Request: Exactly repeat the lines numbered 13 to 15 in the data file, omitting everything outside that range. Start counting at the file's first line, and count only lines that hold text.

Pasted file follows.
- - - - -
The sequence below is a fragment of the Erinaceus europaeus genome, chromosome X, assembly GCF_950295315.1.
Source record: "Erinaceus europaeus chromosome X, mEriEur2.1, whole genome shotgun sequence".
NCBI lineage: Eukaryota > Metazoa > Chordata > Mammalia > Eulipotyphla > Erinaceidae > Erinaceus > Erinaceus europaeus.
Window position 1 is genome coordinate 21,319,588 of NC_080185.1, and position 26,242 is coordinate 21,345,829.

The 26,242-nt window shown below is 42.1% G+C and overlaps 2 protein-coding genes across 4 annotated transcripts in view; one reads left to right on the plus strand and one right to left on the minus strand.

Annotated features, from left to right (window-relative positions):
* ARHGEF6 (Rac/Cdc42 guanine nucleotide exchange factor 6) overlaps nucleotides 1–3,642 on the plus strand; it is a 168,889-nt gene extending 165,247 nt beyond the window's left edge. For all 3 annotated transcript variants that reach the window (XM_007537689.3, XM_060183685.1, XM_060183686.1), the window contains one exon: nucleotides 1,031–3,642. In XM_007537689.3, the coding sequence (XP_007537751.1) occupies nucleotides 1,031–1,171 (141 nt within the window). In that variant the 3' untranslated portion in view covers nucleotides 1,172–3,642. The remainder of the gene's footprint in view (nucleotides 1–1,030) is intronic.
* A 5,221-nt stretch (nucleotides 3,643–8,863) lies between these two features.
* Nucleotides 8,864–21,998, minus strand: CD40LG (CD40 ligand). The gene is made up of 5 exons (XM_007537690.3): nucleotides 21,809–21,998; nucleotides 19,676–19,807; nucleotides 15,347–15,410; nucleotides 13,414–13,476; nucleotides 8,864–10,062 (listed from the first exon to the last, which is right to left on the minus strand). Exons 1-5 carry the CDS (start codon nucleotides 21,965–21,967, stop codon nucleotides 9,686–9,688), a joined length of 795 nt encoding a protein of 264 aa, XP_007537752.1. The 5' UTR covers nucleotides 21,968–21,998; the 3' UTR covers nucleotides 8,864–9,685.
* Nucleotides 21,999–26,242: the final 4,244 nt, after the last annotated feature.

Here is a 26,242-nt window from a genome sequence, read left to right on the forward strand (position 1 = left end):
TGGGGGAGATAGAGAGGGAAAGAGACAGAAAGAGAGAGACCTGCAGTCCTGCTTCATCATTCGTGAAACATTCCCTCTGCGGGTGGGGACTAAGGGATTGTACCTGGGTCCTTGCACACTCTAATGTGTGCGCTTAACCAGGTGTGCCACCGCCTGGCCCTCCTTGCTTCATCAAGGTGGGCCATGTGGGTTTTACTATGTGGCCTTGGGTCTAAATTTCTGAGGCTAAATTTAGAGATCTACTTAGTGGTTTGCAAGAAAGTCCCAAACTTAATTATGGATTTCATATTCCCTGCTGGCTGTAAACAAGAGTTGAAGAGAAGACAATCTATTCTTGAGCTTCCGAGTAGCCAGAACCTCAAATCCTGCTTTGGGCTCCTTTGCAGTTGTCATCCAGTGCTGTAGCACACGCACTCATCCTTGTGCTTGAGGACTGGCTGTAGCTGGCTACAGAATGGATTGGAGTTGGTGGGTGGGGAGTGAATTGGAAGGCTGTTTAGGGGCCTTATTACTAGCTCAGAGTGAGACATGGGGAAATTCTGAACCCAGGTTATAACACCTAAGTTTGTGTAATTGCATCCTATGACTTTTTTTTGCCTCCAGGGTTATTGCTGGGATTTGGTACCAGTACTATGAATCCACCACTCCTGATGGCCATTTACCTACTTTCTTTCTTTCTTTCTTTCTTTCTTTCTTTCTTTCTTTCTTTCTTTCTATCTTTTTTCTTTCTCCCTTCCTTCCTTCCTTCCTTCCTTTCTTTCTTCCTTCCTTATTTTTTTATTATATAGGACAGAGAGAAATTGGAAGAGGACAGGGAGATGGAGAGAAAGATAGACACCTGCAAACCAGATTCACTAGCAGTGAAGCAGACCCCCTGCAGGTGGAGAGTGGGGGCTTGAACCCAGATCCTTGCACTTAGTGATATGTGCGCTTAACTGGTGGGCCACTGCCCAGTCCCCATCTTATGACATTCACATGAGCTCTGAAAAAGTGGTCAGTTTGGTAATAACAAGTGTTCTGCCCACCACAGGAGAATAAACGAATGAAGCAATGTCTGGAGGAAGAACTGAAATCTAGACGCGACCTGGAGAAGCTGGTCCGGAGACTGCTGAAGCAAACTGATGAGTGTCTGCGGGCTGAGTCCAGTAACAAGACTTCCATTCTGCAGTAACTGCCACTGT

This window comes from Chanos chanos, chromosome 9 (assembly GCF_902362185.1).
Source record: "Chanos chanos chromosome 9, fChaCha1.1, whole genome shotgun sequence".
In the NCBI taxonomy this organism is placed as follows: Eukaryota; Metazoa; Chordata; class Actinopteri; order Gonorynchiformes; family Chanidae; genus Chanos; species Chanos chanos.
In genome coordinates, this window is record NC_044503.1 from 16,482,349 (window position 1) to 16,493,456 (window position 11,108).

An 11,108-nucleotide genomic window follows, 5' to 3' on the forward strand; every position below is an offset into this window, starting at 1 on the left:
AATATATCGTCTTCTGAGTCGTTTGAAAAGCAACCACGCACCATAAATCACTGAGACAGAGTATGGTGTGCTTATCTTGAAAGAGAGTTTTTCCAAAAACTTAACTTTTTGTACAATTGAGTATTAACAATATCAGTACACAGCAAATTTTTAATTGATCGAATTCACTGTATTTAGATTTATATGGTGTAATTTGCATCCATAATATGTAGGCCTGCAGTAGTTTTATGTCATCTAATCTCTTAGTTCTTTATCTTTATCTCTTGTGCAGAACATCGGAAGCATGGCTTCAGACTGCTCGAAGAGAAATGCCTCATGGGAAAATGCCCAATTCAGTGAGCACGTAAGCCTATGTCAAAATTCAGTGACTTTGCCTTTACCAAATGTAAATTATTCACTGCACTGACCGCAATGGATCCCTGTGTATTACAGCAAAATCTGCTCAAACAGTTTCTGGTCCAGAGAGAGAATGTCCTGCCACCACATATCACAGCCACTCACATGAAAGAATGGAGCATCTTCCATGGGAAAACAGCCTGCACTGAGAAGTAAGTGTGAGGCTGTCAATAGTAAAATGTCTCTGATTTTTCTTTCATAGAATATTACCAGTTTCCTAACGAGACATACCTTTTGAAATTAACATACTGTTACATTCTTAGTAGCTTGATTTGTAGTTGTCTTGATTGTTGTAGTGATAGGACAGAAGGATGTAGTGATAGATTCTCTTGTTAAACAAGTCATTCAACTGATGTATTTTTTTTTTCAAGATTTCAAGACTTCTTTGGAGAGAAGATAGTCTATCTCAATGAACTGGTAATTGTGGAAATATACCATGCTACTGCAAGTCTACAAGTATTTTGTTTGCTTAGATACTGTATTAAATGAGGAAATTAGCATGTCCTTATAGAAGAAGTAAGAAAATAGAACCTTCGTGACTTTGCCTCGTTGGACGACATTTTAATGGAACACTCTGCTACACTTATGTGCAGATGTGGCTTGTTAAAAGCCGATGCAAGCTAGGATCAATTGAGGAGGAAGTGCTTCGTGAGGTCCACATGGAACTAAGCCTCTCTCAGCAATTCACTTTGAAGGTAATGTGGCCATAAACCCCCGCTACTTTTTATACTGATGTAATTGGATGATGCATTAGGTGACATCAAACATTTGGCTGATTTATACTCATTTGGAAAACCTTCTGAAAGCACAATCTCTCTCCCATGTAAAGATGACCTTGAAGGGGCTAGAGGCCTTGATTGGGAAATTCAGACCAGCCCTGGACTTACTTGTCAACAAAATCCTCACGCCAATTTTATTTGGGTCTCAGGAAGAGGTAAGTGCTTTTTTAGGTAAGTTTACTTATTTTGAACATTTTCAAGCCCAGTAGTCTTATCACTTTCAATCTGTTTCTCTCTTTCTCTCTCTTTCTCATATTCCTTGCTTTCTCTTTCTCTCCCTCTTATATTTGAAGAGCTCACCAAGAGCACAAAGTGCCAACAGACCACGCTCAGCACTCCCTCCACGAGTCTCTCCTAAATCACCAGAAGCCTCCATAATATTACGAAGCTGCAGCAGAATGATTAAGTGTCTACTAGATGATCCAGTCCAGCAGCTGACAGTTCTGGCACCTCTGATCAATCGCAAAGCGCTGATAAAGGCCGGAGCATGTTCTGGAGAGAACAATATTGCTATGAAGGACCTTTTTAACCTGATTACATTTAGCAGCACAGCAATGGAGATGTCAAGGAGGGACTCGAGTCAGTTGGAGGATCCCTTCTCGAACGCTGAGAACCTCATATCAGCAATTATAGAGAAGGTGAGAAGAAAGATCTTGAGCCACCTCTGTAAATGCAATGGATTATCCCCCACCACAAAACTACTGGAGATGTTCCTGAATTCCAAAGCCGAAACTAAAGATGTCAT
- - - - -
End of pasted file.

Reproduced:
This window comes from Chanos chanos, chromosome 9 (assembly GCF_902362185.1).
Source record: "Chanos chanos chromosome 9, fChaCha1.1, whole genome shotgun sequence".
In the NCBI taxonomy this organism is placed as follows: Eukaryota; Metazoa; Chordata; class Actinopteri; order Gonorynchiformes; family Chanidae; genus Chanos; species Chanos chanos.